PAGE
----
New Boardgames and Hybrid Board Games.

Last Friday Carol reported a bonanza of legit board games that came through Goodwill and after calling me up and letting me know what was there, I directed her to buy as much of it as I thought she could carry. I was dubious that the games would be complete/good condition, but everything looks practically virginal, and every playing piece was present and correct.

 

My haul was $407 off-the-shelf worth of boardgames, for a lot less than that. Not silly money cheap, Goodwill isn’t stupid, but less than a quarter of that. Below are my initial thoughts, having played none of them, but also the thoughts that made me go out and buy another game…

QUARANTINE
QUARANTINE

 

Is a four-player game where you build a hospital, try to cure patients and deal with a outbreak of a virulent disease. Thematically, whatever. It looks like a pretty easy game to pick up and probably doesn’t take long to play. The rules as written are on the tangled side, but I suspect with play that would iron itself out.

Merchants and Marauders

Of the boardgames, M&M is the game I’m probably most excited to play. I mean, look at that dude, look how fucking excited he is!

 
This is a prop heavy boardgame, with ships of 5 different kinds and in 6 different colours. You play a totally legitimate seafarer, with your choice of a fast Sloop or a cargo hauling Flute and you venture out into the Caribbean to seek Glory, which is a thing, but also a mechanism to tell who wins the game. The ways to get Glory are numerous, meaning there are many different ways to play the game – stay a legitimate cargo hauler and become filthy rich, plunder the shit out of everyone, take up a letter of marque on behalf of one of the four nations involved in the area or zip around combining any of these things with various errands and missions. The time given on the box for a game is a three hour game. But look at this – miniature ships, cardboard chests to store your money!

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Play is easy enough, I’ve whipped through a few turns. Trading and pirating both make sense. What’s a bit trickier is that the situation around you changes – other pirates appear to prey on you and the colonial nations stick their navy in every once in a while. While you play a pirate of Dutch, French, Spanish or *ahem* “English” origins, you aren’t automatically working for that nation. In fact, you can work for whoever you want. Each Captain has a different skill though, often tied to their nationality of origin, so it behooves some Captains to be played a certain way.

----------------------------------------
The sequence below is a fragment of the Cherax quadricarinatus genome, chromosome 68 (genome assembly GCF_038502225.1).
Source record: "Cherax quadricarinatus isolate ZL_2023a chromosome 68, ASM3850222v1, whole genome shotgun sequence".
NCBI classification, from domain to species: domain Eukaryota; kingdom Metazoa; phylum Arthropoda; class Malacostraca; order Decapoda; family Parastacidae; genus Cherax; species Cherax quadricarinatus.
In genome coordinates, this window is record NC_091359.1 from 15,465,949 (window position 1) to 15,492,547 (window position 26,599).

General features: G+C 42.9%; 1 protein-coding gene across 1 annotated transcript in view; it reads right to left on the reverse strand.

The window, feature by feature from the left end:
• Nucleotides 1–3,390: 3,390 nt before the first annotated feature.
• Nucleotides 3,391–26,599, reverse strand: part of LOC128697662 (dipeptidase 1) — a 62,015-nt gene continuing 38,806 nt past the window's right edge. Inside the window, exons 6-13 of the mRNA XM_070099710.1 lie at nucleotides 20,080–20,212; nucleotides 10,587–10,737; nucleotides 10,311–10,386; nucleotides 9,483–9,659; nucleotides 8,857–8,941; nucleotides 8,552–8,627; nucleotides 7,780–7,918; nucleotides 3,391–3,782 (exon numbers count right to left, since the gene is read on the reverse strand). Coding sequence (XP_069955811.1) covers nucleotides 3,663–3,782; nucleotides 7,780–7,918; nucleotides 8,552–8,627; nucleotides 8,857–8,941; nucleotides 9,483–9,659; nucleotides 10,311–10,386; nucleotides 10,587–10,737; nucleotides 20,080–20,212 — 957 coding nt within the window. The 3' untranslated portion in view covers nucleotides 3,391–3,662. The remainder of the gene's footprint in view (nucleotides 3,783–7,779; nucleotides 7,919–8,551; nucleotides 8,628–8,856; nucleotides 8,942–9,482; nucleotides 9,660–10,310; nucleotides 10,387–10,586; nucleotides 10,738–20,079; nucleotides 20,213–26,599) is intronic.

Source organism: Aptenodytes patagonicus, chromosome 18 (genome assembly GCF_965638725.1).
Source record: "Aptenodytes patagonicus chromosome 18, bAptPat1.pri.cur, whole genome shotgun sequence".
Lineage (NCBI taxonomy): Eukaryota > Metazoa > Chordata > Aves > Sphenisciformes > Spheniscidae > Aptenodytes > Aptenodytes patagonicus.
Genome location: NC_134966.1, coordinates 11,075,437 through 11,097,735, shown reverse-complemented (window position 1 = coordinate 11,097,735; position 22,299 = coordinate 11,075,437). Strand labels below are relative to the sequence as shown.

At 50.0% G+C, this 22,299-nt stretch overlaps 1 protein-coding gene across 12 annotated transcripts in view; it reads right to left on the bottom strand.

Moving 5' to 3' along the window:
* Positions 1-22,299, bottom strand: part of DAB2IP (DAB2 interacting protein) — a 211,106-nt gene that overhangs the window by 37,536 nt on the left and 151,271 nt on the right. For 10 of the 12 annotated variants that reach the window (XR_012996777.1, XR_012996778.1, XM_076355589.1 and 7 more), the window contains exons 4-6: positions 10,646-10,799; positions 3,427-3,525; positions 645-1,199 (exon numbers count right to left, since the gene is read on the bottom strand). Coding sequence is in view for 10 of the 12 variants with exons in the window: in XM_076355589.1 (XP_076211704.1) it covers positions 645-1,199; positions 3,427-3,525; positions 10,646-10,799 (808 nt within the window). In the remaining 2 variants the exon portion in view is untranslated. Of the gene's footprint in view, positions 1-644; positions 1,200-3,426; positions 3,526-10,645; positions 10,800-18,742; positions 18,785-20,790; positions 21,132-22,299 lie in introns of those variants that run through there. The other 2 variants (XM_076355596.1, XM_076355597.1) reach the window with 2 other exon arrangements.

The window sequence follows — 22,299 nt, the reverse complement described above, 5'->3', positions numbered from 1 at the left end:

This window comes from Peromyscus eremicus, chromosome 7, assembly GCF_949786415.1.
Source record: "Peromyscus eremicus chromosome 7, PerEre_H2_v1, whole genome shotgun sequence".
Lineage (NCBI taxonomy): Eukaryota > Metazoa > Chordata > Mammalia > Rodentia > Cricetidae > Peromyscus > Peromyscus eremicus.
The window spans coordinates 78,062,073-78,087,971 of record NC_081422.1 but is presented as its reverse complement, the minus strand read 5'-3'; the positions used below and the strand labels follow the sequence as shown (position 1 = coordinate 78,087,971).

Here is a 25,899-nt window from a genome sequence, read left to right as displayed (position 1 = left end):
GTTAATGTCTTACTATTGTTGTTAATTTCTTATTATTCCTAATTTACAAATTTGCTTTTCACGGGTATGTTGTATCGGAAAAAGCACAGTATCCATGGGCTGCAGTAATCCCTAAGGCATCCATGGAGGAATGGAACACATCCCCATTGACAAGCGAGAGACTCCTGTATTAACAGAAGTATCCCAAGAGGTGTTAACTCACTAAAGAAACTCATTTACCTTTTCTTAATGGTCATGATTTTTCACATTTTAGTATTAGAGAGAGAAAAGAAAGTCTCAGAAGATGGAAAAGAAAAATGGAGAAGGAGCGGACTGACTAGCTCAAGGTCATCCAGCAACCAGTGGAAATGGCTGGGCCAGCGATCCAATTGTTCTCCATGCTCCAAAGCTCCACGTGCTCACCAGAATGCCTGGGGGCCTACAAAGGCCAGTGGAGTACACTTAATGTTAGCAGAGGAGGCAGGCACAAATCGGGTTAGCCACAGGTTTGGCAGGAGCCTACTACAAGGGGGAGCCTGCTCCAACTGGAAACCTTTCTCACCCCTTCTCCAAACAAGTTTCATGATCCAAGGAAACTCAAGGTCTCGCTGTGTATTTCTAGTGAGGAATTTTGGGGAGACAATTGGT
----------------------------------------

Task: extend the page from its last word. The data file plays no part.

Once your ship is on the seas, the game is very fast, where it slows a bit is the Port option. In port you can do a multitude of things, all still taking up one action of the three you are allotted. This could mean you spend most of your time in port, but I didn’t find it to be burdensome.

KINGS OF ARTIFICE
KINGS OF ARTIFICE

I can’t tell what to think about Kings of Artifice. It’s a 2-4 player on a fixed map, but a lot of it seems like the mechanics of Carcassone. You build walls, houses, castles and what not, with special pieces that let you build or do certain things. I can’t really tell if this’d be fun or not. It certainly doesn’t look too difficult.

DOOMTOWN RELOADED
DOOMTOWN RELOADED

The consensus seemed to be that as card games went the original Doomtown, set in the Weird West of Deadlands, was the bees knees. They’ve reissued the game with some changes and people seem enthusiastic. The game comes with enough for four players to play, although there are expansion decks you can buy. The mechanics currently elude me, so I’m going to watch an instructional review after I get done typing this up. But I know that the cards are almost everything I liked about Deadlands (not enough Undead) and that the combat (duels) end up being about drawing decent Poker hands, so I’m on board with that. As to how expandable it is and must be, I’ll wait to figure out. I do know that the old Doomtown followed a sort of story arc – with new releases creating a narrative that seemed suitably Deadlandsy. Presumably the same will be attempted with this , but it hasn’t actually bee out for too long.

The other boardgame is Provincia Romana. I haven’t checked this out too much – it’s the type of board game I love, but rarely ever play. “Let’s play a game about administration of Roman Gaul” doesn’t get anyone else’s blood pumping like it does mine. I’ll run through it when I have the time.

Okay, those are the boardgame things out of the way, even though Doomtown is clearly less of a boardgame than Descent is… but Descent is something that has caused me to think pretty hard about new directions in gaming. Not my direction necessarily, but just enough to get my head out a Dungeon Master’s Guide (figuratively).

DESCENT: 2nd Ed
DESCENT: 2nd Ed

Descent is a hybrid boardgame-roleplaying game. In fact, it is a board version of what computer games consider roleplaying games. The locations are fixed and as a player you control your character’s moves, combat rolls, skill rolls and in the campaign versions, what new skills and equipment they pick up as they go. You don’t have paper-and-pen roleplaying game freedom and no-one cares about your character, least of all you, because you didn’t make them up, you choose from a stack of (basic game) 8 adventurers.